A new method for protecting interrelated time series with Bayesian prior distributions and synthetic data
M. Schneider, and J. Abowd. Journal of the Royal Statistical Society: Series A (Statistics in Society)(2015)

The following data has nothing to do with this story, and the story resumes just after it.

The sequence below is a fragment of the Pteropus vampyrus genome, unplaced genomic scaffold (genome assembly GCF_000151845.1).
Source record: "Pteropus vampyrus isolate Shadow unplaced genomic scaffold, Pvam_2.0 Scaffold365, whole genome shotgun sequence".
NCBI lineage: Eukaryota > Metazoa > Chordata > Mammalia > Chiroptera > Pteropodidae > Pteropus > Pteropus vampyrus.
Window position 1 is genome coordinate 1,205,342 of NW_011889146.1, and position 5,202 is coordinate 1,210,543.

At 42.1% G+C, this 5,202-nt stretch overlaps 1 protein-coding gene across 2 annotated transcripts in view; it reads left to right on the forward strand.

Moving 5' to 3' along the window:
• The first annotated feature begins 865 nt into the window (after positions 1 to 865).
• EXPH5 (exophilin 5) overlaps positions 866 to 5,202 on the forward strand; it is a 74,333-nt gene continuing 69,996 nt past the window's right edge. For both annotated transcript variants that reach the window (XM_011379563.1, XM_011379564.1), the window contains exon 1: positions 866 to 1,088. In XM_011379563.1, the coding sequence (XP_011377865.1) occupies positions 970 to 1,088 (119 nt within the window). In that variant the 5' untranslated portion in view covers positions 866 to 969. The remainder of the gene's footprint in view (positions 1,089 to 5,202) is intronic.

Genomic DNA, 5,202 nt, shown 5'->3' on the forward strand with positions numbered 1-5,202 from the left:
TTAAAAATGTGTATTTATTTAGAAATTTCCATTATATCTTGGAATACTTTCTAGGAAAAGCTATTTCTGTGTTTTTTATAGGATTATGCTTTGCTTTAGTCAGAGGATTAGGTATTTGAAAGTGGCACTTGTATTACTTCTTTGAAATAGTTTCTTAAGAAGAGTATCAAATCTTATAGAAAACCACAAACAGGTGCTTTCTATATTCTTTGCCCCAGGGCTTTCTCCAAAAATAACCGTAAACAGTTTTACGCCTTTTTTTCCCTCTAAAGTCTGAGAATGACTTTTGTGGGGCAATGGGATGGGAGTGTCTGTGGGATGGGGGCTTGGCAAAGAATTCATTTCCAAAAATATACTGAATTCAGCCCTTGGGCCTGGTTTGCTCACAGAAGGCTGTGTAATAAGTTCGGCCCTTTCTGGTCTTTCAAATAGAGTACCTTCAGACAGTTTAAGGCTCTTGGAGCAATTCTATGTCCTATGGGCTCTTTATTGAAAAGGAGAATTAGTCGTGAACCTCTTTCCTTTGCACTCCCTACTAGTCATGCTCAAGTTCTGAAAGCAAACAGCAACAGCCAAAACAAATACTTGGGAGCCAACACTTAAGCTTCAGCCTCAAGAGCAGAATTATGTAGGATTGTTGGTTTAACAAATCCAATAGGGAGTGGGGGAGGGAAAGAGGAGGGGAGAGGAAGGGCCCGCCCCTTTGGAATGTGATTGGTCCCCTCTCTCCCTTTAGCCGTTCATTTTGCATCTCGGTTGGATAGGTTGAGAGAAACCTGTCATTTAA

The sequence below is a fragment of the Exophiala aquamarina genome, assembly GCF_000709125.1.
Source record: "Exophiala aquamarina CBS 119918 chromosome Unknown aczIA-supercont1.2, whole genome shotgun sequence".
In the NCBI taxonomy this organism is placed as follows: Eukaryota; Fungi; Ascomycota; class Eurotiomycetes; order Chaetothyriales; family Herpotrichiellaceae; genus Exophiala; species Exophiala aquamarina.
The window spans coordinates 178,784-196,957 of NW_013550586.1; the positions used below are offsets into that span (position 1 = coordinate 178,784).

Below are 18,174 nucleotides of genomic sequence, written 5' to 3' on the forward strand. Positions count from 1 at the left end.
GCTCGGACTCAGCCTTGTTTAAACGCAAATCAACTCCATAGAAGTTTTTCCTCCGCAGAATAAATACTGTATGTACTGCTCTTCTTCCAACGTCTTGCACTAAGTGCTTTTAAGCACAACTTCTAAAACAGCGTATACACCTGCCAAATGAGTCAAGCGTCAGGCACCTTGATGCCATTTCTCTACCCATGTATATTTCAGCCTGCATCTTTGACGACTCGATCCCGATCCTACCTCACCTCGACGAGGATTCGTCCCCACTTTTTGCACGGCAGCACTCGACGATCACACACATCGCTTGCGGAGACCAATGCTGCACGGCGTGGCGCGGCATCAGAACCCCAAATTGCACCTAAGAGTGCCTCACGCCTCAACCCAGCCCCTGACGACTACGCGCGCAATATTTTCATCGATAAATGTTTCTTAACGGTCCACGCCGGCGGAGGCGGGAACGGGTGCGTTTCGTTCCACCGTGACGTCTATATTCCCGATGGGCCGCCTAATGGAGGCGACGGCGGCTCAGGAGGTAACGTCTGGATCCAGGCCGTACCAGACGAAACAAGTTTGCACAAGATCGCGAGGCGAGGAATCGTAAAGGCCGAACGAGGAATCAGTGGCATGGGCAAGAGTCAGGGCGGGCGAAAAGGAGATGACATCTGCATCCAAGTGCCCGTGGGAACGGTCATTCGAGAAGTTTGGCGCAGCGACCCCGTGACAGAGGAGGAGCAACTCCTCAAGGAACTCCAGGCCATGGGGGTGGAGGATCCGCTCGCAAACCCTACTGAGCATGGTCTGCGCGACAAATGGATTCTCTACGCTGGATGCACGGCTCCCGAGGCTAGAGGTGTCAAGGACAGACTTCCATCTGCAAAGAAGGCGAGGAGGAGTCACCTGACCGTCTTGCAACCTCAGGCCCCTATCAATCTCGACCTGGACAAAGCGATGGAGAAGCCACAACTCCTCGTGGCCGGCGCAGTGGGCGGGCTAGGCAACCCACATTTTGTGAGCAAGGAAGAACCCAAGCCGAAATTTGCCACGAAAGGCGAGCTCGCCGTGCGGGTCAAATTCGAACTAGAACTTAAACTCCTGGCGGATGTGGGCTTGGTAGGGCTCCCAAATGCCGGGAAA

Organizations disseminate statistical summaries of administrative data via the Web for unrestricted public use. They balance the trade-off between protection of confidentiality and quality of inference. Recent developments in disclosure avoidance techniques include the incorporation of synthetic data, which capture the essential features of underlying data by releasing altered data generated from a posterior predictive distribution. The US Census Bureau collects millions of interrelated time series microdata that are hierarchical and contain many 0s and suppressions. Rule-based disclosure avoidance techniques often require the suppression of count data for small magnitudes and the modification of data based on a small number of entities. Motivated by this problem, we use zero-inflated extensions of Bayesian generalized linear mixed models with privacy-preserving prior distributions to develop methods for protecting and releasing synthetic data from time series about thousands of small groups of entities without suppression based on the magnitudes or number of entities. We find that, as the prior distributions of the variance components in the Bayesian generalized linear mixed model become more precise towards zero, protection of confidentiality increases and the quality of inference deteriorates. We evaluate our methodology by using a strict privacy measure, empirical differential privacy and a newly defined risk measure, the probability of range identification, which directly measures attribute disclosure risk. We illustrate our results with the US Census Bureau's quarterly workforce indicators.